The G-20 Is The New UN

World markets loved the result of last Thursday’s G-20 summit in London. Stocks soared as the group vowed to regulate hedge funds, agreed to require banks to build capital and promised to provide $1.1 trillion to the International Monetary Fund and other multilateral institutions.

 President Obama and George Soros both called the meeting a “turning point.” Analysts concurred: They told us that, as a result of the gathering, the world had changed “forever,” capitalism would never be the same again and a new era had begun.

Is that so? There was no deal on coordinating economic stimulus plans, the major pre-summit issue, and agreements reached were pale versions of earlier proposals. The post-summit communiqué, the product of months of work by officials from around the world, was both empty and vague.

Yet we should not be surprised. The G-20 confab, after all, included more than 1,000 officials representing multilateral institutions and more than 20 nations. With only four hours and 35 minutes of meeting time, leaders spoke for an average of 11 minutes in their own language, shook hands, posed for two group photos–neither of which includes all of them–and then dispersed. We know little was really accomplished because the biggest news from London was first lady Michelle Obama’s eye-catching attire and Queen Elizabeth’s scolding of Silvio Berlusconi, Italy’s irrepressible prime minister.

The most important news from the G-20 summit, however, was what did not happen there. There were two critical omissions. First, the G-20 did not address the underlying causes of the global downturn. The leaders found time to talk about tightening regulation of financial institutions–a classic locking-the-barn-door-after-the-horse-has-escaped exercise–but did not ask themselves about the structural reasons for the breakdown in regulatory mechanisms.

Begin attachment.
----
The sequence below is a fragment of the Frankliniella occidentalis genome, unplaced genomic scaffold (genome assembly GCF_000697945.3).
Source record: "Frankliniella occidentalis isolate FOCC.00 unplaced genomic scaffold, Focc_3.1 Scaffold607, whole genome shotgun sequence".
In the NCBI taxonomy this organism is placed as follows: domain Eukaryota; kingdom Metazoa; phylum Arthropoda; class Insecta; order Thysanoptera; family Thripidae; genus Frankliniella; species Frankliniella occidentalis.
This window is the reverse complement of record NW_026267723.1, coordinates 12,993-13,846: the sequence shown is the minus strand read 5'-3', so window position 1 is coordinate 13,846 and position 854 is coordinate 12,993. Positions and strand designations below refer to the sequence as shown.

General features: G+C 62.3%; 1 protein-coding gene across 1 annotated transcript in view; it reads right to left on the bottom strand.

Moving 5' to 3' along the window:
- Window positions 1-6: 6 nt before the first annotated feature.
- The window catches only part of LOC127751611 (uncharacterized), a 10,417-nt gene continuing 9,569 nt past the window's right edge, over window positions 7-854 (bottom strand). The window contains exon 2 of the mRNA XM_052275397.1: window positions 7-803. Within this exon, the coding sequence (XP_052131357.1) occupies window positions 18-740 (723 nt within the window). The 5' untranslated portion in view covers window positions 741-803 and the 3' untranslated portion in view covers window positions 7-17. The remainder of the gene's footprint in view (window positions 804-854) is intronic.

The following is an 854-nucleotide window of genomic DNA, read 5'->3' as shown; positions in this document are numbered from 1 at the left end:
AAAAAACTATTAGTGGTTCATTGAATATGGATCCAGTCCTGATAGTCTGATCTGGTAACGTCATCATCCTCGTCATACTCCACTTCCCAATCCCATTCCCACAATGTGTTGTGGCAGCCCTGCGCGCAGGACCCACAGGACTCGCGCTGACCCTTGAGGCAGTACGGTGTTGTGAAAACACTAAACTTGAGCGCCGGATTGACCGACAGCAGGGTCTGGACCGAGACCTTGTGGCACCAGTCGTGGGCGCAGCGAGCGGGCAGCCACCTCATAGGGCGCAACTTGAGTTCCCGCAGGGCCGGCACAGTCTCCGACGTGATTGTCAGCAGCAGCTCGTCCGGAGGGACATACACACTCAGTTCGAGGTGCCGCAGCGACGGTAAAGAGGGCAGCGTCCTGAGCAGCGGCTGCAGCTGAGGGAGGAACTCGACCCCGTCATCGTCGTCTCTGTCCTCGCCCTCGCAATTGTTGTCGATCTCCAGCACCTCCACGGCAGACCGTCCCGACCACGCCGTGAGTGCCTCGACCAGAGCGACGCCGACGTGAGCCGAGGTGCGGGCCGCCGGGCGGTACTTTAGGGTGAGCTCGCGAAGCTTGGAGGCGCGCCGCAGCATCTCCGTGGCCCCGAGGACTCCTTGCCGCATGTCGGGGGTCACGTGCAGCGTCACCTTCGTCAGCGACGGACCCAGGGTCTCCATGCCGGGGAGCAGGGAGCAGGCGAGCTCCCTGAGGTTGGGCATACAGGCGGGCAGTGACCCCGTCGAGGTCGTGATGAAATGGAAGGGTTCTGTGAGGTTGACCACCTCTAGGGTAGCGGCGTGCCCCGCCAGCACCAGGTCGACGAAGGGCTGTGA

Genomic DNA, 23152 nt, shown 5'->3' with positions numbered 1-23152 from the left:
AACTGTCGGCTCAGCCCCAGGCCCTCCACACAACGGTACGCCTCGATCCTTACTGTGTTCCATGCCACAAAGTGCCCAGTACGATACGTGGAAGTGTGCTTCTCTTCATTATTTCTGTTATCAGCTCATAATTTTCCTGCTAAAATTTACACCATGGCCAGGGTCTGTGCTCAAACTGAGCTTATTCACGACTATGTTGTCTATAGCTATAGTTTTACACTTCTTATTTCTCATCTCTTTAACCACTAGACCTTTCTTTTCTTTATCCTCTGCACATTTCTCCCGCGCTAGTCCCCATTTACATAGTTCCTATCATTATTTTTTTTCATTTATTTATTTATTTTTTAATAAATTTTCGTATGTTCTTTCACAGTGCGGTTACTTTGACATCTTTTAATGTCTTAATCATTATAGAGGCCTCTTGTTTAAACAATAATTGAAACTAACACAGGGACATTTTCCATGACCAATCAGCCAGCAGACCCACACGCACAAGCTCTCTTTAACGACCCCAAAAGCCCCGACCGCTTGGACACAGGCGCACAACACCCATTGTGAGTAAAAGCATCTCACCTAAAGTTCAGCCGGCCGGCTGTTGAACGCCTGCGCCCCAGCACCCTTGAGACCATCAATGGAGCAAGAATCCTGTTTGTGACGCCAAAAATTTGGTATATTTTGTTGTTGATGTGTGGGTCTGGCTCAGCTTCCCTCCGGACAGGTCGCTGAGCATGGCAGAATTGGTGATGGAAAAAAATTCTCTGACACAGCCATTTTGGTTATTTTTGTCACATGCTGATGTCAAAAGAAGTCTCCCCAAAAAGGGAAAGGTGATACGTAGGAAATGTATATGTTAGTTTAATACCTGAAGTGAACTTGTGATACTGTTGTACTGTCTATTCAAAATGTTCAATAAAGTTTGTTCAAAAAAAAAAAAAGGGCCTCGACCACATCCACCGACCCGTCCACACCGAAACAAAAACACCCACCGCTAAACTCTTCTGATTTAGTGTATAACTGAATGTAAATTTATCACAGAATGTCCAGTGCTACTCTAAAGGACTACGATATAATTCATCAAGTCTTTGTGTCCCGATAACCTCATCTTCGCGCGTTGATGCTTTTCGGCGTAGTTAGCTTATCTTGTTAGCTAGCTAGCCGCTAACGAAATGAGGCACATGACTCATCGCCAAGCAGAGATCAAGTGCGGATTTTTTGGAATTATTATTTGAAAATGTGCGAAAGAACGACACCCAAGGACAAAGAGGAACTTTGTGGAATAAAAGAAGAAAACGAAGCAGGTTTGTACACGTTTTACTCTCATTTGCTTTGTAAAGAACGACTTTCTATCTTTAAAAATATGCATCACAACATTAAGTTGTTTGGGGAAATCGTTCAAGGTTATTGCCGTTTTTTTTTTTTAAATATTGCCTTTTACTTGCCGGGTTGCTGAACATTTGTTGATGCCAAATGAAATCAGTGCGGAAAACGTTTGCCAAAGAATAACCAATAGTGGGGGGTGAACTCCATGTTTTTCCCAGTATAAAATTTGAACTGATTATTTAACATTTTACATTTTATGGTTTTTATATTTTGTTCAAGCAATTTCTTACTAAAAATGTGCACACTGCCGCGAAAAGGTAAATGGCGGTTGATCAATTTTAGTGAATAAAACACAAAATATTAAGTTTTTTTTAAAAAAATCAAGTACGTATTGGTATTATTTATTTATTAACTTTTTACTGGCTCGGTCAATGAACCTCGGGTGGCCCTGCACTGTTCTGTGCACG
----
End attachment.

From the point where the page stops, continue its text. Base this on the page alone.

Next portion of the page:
If they had thought about the structural concerns, they would have seen that regulation in the U.S. and elsewhere had been overwhelmed by massive liquidity flows. There were many factors contributing to the explosion in global wealth, but the major new one was the rapid accumulation of export earnings by China. These earnings had to be recycled abroad because Beijing maintained, among other mercantilist features, a fixed currency.

Yet the G-20 communiqué, as long as it is and as comprehensive as it purports to be, does not address this core issue. The London gathering thereby ignored the two biggest imbalances today: the Chinese current-account surplus and the American current-account deficit. There is little prospect for sustainable global recovery until these two imbalances are wound down, because China and the U.S. account for almost a third of the world’s economy.

The second major G-20 omission involves trade. The leaders promised $250 billion over two years for trade finance and agreed to avoid adopting protectionist measures until the end of 2010. These and other proposed measures, unfortunately, are inadequate. The London gathering did not strike a deal to conclude the Doha Trade Round or even set a date for resumption of discussions.



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